AM: How important is an Operations Manager to a company? and why?
BR:I really think the OM guy is the most important person in the firm! If you can’t come up with new products or services, create them with quality, using motivated and well-trained employees, produce them efficiently, and get them to your customers when they need them, you won’t last in business for a year.
AM: How do you see the operations management profession developing in the future? Any specific fields that will be affected by the change more than others?
BR: If a nation wishes to maintain and increase the quality of life for its citizens, it must create new products and services that consumers seek. If it loses its manufacturing capability, which many believe we in the US are in danger of doing, our standard of living will not go up. So the success of any country depends on its brightest minds going into Operations. The hot fields will be Supply Chain Management, Quality, and a new one, Sustainability, in the coming decade. I was excited to see that Johns Hopkins University has just started up a new BS in Sustainability this year. I would jump at the chance to take course in that field if I were back in college.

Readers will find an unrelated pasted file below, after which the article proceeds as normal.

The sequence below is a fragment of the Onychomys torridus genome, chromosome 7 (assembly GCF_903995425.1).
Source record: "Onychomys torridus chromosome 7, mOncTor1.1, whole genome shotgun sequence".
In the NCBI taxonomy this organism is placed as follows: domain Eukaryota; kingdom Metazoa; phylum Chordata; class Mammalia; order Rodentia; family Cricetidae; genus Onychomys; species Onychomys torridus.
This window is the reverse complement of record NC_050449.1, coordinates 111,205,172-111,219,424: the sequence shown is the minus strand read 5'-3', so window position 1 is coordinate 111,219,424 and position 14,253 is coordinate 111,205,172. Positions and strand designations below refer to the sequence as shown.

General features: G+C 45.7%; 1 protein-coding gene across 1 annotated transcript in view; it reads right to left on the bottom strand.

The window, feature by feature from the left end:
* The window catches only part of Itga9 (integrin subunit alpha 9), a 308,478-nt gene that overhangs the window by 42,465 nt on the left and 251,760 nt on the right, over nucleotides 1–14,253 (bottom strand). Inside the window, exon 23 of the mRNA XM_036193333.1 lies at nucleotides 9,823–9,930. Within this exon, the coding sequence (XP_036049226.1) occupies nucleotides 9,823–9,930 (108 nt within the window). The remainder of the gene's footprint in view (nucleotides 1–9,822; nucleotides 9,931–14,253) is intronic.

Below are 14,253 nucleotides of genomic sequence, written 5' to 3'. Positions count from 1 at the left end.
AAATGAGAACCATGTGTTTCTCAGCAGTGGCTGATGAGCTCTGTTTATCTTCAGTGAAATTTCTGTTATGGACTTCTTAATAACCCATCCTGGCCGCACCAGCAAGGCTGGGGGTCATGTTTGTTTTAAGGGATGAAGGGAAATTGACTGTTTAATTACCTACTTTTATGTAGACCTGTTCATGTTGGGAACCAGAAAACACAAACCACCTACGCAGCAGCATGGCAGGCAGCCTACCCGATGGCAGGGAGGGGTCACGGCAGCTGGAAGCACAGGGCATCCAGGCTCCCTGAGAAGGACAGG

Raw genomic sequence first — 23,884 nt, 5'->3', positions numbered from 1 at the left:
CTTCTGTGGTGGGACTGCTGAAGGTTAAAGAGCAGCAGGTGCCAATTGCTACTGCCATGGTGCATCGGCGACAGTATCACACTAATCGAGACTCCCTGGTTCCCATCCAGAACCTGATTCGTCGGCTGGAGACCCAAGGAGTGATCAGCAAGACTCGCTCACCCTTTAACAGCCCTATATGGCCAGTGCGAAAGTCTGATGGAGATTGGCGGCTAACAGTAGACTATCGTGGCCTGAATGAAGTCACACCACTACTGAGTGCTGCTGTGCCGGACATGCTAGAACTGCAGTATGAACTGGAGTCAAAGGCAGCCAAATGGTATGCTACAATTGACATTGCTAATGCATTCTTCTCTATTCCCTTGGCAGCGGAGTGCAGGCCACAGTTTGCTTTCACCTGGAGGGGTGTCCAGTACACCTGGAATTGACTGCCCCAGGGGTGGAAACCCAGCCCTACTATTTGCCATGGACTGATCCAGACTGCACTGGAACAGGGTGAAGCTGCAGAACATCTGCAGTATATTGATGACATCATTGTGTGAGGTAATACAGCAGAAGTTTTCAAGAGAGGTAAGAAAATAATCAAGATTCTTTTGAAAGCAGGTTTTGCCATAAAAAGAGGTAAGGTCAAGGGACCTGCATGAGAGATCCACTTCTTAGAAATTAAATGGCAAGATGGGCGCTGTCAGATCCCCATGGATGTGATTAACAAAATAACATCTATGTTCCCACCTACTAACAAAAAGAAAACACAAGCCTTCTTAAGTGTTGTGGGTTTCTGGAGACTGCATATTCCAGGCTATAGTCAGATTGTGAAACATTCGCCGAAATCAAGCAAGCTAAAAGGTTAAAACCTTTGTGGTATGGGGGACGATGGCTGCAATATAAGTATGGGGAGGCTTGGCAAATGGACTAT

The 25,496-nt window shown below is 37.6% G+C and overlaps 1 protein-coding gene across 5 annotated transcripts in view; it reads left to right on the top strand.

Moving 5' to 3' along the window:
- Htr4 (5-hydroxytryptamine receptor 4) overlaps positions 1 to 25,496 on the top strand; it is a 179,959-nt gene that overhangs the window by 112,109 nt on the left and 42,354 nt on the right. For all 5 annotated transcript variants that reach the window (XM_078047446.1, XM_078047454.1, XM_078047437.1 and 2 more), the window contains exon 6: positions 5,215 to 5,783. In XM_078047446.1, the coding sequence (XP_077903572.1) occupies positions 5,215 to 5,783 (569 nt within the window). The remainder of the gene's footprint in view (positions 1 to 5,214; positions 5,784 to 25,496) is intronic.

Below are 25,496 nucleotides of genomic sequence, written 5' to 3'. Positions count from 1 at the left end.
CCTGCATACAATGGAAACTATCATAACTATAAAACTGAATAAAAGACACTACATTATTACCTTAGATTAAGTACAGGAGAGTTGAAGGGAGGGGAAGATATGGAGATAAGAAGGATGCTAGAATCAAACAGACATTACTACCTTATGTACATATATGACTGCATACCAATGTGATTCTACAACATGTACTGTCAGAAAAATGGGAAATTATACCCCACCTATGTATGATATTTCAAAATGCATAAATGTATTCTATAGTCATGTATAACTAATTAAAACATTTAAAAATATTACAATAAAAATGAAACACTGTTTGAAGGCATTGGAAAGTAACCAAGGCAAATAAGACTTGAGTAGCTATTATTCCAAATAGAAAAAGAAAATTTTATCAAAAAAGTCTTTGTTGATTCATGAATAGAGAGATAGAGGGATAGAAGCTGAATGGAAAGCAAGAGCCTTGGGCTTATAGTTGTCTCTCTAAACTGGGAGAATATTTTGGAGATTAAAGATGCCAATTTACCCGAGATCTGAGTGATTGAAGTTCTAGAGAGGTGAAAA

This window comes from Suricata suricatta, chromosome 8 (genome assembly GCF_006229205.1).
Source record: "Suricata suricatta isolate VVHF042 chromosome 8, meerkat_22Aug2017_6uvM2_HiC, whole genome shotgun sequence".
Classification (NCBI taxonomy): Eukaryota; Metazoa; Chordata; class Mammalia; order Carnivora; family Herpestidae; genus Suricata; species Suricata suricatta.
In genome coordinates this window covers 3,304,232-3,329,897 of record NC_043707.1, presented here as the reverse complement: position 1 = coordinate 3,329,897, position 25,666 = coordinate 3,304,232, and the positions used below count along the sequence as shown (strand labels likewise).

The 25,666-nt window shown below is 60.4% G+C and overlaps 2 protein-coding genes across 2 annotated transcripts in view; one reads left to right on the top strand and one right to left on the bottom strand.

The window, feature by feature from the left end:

AM: Do you see any change in being an Operations Manager now, compared to 10, 20,30 years ago? Do you think there are additional skills that an Ops Manager has to bring to the table today?
BR: The best skills have always been the same and will not change. A good manager needs to be a good, open communicator. She needs to have great presentation skills, and have great analytic ability. So much of being in OM is being able to think analytically, take data and make decisions.